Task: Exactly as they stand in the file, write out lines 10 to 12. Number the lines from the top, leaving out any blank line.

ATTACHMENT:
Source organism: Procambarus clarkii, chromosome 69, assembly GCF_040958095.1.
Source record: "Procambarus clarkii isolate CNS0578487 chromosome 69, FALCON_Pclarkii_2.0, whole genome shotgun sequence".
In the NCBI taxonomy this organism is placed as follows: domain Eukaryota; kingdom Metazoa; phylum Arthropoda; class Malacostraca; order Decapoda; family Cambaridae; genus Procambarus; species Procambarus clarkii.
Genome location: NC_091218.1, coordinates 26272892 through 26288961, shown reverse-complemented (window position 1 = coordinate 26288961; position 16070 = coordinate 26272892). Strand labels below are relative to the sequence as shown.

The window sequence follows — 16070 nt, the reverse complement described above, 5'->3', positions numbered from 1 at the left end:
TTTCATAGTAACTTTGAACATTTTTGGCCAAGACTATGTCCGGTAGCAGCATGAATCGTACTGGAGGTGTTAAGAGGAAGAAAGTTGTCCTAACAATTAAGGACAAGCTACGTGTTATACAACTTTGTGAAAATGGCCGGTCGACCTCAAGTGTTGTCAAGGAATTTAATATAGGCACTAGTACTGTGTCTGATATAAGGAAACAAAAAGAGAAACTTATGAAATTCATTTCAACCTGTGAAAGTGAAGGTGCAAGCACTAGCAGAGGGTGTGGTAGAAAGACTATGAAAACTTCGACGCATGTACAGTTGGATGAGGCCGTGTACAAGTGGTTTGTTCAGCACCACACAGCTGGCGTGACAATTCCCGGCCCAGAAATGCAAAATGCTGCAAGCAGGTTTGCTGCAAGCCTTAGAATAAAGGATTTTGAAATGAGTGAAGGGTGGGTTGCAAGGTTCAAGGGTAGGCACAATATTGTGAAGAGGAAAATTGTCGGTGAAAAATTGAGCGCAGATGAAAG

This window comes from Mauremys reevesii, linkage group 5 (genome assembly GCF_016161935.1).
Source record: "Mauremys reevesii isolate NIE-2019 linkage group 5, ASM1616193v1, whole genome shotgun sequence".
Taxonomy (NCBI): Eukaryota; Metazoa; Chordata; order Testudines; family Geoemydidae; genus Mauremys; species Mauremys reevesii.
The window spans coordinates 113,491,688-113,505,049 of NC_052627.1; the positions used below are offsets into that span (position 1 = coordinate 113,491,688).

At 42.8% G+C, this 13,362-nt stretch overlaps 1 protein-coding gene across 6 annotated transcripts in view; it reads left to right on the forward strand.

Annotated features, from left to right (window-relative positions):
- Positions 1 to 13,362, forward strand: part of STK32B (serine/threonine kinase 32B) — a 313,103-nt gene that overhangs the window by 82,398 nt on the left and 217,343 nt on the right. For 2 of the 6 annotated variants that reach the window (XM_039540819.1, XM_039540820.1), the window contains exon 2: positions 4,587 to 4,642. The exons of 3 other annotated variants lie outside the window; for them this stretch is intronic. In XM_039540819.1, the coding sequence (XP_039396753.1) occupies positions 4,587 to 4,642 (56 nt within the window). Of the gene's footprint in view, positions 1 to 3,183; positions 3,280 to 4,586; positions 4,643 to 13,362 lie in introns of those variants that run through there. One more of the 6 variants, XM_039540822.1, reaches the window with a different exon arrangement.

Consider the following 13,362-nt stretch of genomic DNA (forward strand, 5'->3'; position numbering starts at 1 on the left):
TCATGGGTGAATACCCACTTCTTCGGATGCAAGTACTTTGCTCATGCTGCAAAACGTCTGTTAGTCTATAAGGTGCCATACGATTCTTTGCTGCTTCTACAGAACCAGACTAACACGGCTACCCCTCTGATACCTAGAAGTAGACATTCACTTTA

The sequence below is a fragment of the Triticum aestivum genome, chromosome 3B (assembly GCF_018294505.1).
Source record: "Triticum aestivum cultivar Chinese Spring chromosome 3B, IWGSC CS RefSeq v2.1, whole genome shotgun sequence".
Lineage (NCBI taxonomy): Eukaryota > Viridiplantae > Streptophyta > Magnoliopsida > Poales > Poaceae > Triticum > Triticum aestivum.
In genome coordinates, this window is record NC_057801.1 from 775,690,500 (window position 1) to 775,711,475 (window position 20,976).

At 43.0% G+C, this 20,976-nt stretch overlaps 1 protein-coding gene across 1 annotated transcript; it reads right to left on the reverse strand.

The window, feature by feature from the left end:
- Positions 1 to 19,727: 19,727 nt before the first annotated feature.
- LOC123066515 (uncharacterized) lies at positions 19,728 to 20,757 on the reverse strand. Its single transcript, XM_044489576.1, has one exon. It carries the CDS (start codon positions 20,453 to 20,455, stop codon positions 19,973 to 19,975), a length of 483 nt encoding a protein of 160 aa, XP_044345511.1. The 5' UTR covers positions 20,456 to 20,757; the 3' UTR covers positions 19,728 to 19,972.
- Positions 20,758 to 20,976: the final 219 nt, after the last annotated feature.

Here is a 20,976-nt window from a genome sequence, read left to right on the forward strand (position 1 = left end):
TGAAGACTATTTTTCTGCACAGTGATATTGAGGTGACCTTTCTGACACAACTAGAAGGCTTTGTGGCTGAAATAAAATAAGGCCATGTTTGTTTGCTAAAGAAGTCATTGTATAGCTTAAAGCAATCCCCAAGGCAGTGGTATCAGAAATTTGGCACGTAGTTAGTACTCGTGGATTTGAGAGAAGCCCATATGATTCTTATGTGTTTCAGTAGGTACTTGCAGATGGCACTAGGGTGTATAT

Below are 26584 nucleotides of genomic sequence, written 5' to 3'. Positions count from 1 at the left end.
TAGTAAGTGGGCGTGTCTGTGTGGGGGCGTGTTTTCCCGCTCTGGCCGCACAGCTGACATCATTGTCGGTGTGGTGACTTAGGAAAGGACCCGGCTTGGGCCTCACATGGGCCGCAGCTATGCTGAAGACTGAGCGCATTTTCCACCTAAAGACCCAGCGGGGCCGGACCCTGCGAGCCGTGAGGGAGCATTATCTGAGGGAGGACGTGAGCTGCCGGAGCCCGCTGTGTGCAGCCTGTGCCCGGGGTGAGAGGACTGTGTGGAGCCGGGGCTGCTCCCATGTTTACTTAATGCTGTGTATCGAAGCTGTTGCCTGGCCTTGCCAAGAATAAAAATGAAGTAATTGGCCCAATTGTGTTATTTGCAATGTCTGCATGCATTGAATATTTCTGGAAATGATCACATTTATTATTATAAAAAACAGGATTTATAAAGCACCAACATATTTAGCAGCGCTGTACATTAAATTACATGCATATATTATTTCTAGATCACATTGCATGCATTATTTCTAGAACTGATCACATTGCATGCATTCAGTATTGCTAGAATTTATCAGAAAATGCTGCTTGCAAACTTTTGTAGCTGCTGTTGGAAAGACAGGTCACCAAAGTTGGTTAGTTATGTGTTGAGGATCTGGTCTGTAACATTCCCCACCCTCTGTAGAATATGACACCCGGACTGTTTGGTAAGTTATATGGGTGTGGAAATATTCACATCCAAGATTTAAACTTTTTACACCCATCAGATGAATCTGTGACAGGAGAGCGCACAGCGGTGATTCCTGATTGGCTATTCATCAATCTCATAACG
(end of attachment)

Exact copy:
The window spans coordinates 113,491,688-113,505,049 of NC_052627.1; the positions used below are offsets into that span (position 1 = coordinate 113,491,688).

At 42.8% G+C, this 13,362-nt stretch overlaps 1 protein-coding gene across 6 annotated transcripts in view; it reads left to right on the forward strand.

Annotated features, from left to right (window-relative positions):